How to Make a CPU
Believe it or not, your CPU (or central processing unit) came from sand. More specifically, CPU’s are constructed out of the silicon that makes up about 25 percent of all sand. Silicon (found naturally in the form of silicon dioxide) is actually the second most abundant chemical element found in the Earth’s crust, the most abundant element being oxygen or O2.
Accordingly, sand must be procured in large quantities and silicon must be separated out and purified in a multi-step process. The silicon must be purified to the point that it only possesses one alien atom for every one billion silicon atoms to reach electronic grade.
Once purified, the silicon is melted down into one large crystal or mono-crystal, called an ingot. You may not have ever heard the word ingot before, but it actually dates back to 13th century Middle England, when it meant something that other things are poured into equivalent to in- + got, got being an old English word for stream, flow or pour.
Anyway, these ingots are around or over 5 feet tall and weigh in at approximately 220 pounds. Once they’ve fully formed, they are sliced into individual silicon disks called wafers. There are several ingot molds with different diameters, each to be used for different wafer sizes. Today, CPU’s are generally created on 30 mm wafers.
Once the wafers are sliced, they are each polished until they have flawless, mirror-smooth surfaces.
They are then spun as an even layer of blue, photo-resistant finish is poured over them until they are coated completely. This photo-resistant finish is also used in film for photography.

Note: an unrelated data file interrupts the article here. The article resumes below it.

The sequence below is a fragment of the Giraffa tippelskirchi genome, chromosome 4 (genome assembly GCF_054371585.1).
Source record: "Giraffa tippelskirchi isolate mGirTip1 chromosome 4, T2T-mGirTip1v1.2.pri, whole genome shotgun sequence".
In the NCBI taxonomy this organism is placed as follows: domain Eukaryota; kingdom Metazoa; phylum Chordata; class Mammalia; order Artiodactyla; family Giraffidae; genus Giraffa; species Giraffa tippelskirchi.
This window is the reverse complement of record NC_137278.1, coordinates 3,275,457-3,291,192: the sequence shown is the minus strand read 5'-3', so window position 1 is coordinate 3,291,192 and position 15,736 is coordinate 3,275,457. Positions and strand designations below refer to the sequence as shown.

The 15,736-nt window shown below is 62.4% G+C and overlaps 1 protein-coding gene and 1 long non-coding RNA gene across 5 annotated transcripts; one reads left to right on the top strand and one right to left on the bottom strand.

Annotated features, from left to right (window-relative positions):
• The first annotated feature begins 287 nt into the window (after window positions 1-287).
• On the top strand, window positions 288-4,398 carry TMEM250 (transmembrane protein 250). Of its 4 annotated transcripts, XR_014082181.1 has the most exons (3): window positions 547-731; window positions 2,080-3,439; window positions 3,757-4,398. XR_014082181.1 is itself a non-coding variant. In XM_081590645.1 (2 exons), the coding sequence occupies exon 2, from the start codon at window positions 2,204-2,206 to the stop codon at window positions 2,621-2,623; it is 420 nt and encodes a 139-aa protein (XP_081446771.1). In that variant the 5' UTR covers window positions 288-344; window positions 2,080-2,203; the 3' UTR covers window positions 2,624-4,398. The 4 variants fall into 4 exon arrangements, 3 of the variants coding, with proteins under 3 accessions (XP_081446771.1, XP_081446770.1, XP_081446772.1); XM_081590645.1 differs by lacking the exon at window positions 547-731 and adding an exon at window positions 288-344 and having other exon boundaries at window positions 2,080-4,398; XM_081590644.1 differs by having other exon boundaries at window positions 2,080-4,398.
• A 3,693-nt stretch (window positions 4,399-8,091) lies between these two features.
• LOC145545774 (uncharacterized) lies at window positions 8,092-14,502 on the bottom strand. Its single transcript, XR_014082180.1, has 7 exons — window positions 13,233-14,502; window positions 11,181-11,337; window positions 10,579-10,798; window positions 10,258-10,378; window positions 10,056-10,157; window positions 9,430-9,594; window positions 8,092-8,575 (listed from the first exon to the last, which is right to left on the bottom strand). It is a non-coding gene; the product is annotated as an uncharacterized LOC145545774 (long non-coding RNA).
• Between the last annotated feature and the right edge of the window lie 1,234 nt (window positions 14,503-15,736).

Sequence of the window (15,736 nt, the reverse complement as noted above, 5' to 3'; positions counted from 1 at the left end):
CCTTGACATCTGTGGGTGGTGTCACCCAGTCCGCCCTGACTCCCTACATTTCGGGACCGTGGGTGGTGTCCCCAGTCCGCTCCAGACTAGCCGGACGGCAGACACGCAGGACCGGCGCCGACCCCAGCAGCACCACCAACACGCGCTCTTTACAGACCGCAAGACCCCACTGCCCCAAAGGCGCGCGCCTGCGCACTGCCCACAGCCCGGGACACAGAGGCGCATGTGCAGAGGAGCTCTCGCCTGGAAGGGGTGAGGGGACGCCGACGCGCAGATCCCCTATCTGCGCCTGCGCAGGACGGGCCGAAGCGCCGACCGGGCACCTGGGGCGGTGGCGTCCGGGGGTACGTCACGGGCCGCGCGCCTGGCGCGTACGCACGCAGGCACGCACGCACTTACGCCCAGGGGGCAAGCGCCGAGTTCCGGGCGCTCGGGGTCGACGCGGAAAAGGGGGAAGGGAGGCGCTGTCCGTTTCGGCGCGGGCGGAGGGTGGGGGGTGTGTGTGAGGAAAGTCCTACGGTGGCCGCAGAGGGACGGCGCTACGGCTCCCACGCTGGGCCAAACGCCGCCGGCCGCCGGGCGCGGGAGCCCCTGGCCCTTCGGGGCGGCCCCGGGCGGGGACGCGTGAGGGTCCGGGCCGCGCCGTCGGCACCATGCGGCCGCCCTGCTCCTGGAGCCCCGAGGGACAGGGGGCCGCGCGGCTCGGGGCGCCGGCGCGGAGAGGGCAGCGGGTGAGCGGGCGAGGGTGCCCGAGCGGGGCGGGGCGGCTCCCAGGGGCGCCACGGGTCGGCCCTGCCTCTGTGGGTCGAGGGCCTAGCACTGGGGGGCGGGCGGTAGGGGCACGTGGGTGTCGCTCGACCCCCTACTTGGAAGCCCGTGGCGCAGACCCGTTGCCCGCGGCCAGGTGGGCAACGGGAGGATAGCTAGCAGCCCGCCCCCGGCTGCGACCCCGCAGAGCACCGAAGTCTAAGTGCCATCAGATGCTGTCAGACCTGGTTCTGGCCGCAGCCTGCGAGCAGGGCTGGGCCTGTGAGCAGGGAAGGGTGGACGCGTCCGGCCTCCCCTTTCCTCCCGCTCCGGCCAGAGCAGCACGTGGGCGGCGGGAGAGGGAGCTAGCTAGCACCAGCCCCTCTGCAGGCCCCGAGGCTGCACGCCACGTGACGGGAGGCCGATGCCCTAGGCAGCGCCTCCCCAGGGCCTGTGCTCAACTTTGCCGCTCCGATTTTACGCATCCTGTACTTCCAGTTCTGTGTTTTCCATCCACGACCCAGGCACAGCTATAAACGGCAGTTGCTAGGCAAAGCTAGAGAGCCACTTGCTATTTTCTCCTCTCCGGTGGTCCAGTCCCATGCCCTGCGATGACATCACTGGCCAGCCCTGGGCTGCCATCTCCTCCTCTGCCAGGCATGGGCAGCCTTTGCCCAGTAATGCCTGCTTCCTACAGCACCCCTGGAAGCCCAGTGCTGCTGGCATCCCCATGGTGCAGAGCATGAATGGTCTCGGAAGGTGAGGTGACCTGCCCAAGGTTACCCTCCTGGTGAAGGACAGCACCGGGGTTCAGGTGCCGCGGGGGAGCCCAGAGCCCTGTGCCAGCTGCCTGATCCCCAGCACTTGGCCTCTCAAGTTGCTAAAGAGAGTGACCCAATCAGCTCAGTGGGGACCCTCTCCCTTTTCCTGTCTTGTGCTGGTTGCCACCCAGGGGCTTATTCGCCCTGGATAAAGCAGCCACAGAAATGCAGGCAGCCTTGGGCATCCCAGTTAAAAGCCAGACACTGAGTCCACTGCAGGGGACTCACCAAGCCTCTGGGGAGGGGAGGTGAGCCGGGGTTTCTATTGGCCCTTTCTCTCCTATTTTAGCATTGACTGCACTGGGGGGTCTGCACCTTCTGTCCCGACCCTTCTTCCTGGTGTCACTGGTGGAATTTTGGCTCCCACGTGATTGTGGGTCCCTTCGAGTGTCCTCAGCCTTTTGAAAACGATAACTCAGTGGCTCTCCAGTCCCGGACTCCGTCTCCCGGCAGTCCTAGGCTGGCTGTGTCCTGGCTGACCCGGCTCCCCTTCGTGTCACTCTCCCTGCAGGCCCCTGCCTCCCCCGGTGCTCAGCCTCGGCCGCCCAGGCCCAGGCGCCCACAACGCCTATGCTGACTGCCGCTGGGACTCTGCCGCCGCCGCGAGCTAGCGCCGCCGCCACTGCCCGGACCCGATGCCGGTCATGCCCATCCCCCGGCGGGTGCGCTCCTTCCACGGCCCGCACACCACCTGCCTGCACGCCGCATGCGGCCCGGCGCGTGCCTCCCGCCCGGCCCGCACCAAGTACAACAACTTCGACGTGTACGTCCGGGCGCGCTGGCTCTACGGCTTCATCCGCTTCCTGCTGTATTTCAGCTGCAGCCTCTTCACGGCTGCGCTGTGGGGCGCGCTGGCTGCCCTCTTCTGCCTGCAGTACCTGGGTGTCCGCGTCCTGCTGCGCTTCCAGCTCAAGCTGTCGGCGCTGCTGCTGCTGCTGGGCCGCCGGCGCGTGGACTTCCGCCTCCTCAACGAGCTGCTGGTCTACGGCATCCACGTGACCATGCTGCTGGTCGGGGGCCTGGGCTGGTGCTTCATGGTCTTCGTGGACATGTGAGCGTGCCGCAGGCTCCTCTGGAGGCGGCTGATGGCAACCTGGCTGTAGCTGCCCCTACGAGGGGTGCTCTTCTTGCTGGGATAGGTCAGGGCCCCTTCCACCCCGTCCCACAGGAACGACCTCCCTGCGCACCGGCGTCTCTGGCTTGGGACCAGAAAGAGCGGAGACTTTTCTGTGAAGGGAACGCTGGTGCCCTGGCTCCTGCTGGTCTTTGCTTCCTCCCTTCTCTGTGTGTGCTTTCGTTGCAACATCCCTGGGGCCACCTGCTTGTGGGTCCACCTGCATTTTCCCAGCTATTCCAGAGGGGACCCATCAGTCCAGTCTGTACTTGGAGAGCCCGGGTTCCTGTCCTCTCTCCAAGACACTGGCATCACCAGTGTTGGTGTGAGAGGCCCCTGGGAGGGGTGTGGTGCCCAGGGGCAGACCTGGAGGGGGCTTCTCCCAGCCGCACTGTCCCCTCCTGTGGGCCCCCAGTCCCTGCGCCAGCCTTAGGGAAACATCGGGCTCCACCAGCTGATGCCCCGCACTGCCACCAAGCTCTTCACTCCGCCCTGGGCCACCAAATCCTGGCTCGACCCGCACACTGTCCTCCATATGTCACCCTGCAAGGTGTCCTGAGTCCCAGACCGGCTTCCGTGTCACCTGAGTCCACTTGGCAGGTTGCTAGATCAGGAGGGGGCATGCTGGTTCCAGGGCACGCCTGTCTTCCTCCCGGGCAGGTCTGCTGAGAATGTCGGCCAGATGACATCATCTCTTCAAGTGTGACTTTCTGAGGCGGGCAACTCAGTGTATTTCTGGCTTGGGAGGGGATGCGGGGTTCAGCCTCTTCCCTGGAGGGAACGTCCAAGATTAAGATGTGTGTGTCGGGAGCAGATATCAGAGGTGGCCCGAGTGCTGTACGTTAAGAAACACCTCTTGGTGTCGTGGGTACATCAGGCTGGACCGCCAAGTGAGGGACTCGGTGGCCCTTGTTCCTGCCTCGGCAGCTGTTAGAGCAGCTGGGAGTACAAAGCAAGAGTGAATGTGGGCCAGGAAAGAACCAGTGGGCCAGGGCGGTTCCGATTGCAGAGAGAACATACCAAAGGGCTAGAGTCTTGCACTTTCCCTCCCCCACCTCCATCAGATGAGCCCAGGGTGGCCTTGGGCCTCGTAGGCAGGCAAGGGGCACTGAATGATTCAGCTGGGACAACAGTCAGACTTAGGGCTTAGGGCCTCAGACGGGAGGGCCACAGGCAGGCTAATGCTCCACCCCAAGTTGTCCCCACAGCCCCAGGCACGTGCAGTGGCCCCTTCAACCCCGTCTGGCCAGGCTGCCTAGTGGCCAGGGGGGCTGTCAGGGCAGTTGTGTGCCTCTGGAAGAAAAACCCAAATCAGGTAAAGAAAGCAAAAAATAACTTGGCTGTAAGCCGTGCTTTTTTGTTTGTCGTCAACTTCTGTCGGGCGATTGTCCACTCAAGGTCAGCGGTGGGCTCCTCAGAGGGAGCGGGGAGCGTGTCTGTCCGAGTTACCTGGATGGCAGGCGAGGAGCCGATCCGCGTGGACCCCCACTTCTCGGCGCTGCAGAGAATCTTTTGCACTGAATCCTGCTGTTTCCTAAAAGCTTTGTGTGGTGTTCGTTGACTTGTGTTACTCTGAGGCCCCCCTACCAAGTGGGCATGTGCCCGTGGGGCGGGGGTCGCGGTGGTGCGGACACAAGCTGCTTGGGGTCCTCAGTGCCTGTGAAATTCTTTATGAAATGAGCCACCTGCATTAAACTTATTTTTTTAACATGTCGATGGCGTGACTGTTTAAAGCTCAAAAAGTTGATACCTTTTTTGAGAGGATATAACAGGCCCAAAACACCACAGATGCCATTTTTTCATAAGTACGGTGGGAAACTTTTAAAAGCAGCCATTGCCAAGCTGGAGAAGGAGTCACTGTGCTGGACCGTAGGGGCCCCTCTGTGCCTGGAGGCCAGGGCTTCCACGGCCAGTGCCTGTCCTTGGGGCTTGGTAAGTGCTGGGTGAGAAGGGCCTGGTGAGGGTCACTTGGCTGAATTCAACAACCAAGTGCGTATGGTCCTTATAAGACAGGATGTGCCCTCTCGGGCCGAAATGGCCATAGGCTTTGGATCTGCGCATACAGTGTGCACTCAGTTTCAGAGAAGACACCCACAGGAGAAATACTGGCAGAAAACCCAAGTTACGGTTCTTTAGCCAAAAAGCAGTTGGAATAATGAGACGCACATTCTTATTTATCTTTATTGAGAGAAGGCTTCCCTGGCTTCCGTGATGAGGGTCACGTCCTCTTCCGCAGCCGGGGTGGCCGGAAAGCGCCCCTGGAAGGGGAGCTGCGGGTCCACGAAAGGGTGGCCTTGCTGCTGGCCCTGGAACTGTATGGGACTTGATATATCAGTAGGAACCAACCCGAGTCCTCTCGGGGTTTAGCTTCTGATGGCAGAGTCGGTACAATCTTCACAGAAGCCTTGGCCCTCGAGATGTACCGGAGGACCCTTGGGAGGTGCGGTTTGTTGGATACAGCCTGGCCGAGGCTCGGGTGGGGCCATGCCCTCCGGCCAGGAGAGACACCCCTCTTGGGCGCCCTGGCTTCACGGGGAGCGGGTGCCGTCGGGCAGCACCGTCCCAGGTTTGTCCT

Once the coating has been added, UV light is aimed at the wafer to trigger a chemical reaction similar to that which occurs on film material in a camera when you press the shutter button i.e. the areas of the resist on the wafer that have been exposed to UV light will become soluble.
Before the UV light exposure commences, a stencil-like mask if placed on the wafer to create certain circuit patterns. This process is repeated over and over until multiple layers of circuit patterns have been stacked on top of each other.
Because the pattern to be imprinted on the wafer is tiny, a lens is placed between the mask and the wafer to reduce its image to a smaller focal point.
Once exposure has been completed, the exposed blue photo resist areas are dissolved by a solvent, revealing a pattern of photo resist made by the mask. These patterns are the foundation of transistors, interconnects, and other electrical contacts to come.
This process is repeated a number of times until the ion doping stage. This is when the wafer is exposed to particular ion particles that allow the silicon to change its chemical properties in a way that enables the forming CPU to control its flow of electricity. Ions are propelled onto the surface of a wafer using an electrical field that accelerates the ions to a speed of over 300,000 km/hr, altering the way the silicon in the targeted areas conduct electricity. These areas will have lost their silicon purity and instead contain many alien atoms.
Then the wafers are put into a copper sulphate solution. Cooper ions are deposited onto the transistor area through a process called electroplating. The copper ions then travel from the positive terminal (anode) to the negative terminal (cathode), which is represented by the wafer. The copper ions then settle in a thin layer at the surface of the wafer.
This is how just one layer of many is created among the interconnects and transistors that layer on top of one another to create a CPU